Refugee Council’s alternative reform action plan - Refugee Council
July 25, 2006

Refugee Council’s alternative reform action plan

With the Home Secretary John Reid due to announce plans on asylum and immigration today, the Refugee Council has put together its own proposals for a fair and effective asylum system.

Maeve Sherlock, Chief Executive of the Refugee Council, said:

“It is clear that we need reform of our asylum system, but introducing ever tougher measures will not solve the problems. We already have a very tough system and yet it doesn’t command public confidence and it penalises people who have fled persecution. What is needed now is a radical new approach that is fair and effective. Our five point plan addresses the problems in a balanced way.”

“We need to take the politics out of the asylum system – that is why we are calling for an independent decision making body. Such a body would not be blown about by headlines or subjected to highly political targets – it could get on with making good decisions, first time round, about who needs protection in the UK and who doesn’t.”

The five points are:

1. Borders with doors for refugees
The UK has a right to manage its borders, but today, there is almost no legal route for someone to come to the UK and seek asylum. (1) Not only does this mean that people are being turned away to face persecution, it also forces people seeking asylum into the hands of smugglers and traffickers. We need to make sure that border controls do not prevent people fleeing persecution from being able to get to safety in the UK.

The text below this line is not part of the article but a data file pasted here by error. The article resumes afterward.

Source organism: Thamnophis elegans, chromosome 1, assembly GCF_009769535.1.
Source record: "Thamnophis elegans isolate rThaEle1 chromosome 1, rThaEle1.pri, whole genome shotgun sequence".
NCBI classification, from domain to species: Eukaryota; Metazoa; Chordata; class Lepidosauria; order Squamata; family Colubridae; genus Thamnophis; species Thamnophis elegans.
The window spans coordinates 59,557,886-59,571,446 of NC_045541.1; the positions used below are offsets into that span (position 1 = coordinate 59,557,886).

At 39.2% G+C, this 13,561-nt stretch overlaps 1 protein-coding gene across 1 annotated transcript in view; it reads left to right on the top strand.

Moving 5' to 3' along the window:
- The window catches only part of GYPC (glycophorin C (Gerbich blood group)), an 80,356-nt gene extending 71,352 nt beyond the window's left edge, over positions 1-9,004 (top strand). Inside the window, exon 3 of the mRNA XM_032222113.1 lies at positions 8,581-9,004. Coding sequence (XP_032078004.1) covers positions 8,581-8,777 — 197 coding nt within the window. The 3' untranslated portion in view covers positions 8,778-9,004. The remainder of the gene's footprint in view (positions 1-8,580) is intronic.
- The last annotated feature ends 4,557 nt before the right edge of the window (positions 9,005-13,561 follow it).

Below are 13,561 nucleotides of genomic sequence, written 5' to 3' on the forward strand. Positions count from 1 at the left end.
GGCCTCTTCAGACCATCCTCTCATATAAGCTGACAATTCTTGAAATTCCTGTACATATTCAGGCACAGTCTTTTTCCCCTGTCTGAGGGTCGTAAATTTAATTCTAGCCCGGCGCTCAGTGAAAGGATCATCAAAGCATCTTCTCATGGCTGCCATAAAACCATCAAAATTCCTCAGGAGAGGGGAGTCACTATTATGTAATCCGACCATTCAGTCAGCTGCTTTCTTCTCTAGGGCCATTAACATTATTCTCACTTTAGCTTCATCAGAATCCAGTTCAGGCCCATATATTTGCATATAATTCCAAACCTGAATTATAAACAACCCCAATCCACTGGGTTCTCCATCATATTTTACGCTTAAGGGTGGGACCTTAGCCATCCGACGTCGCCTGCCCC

2. An independent decision-making body that gets decisions right first time.
The UK needs to invest in getting asylum decisions right first time. (2) This means making sure people have access to independent, high quality legal advice, giving them time to prepare their claim properly, and ensuring decision makers are highly trained and impartial. Not only would this build a fairer and more trusted system, but also a more cost effective one: appealing bad decisions is distressing, time consuming and costly. An arms length relationship between the Home Office and the Immigration and Nationality Directorate is not enough: the UK should establish an independent decision making body. (3)

3. Supporting people to live with dignity
The UK should stop forcing people into poverty and destitution in the name of immigration control. (4) Whilst people are in the UK, they should be able to access housing, support and healthcare. Asylum seekers should be allowed to work when their claim remains undecided for more than six months, (5) so that they can support themselves and contribute to their local community. Detention should only be used in exceptional circumstances where there is clear evidence to justify it, and no-one should be detained while their asylum claim is being processed.

4. Safe, dignified and sustainable returns
The UK should not seek to return people to countries where they are at risk of torture or persecution, nor should it seek to punish people into returning by withdrawing support, or using detention.

Where return is inhumane or unsafe, because people have lived in the UK for many years (6), or because their countries are dangerous and volatile, people should be given leave to remain and be supported to integrate into UK society.

Instead the UK should pilot a managed casework approach (7), working to ensure those that need protection get it, whilst those whose claims are refused are supported to understand their position and plan for a safe, dignified and sustainable return. Working with people, rather than against them, provides protection, builds trust in the system and increases uptake of voluntary return.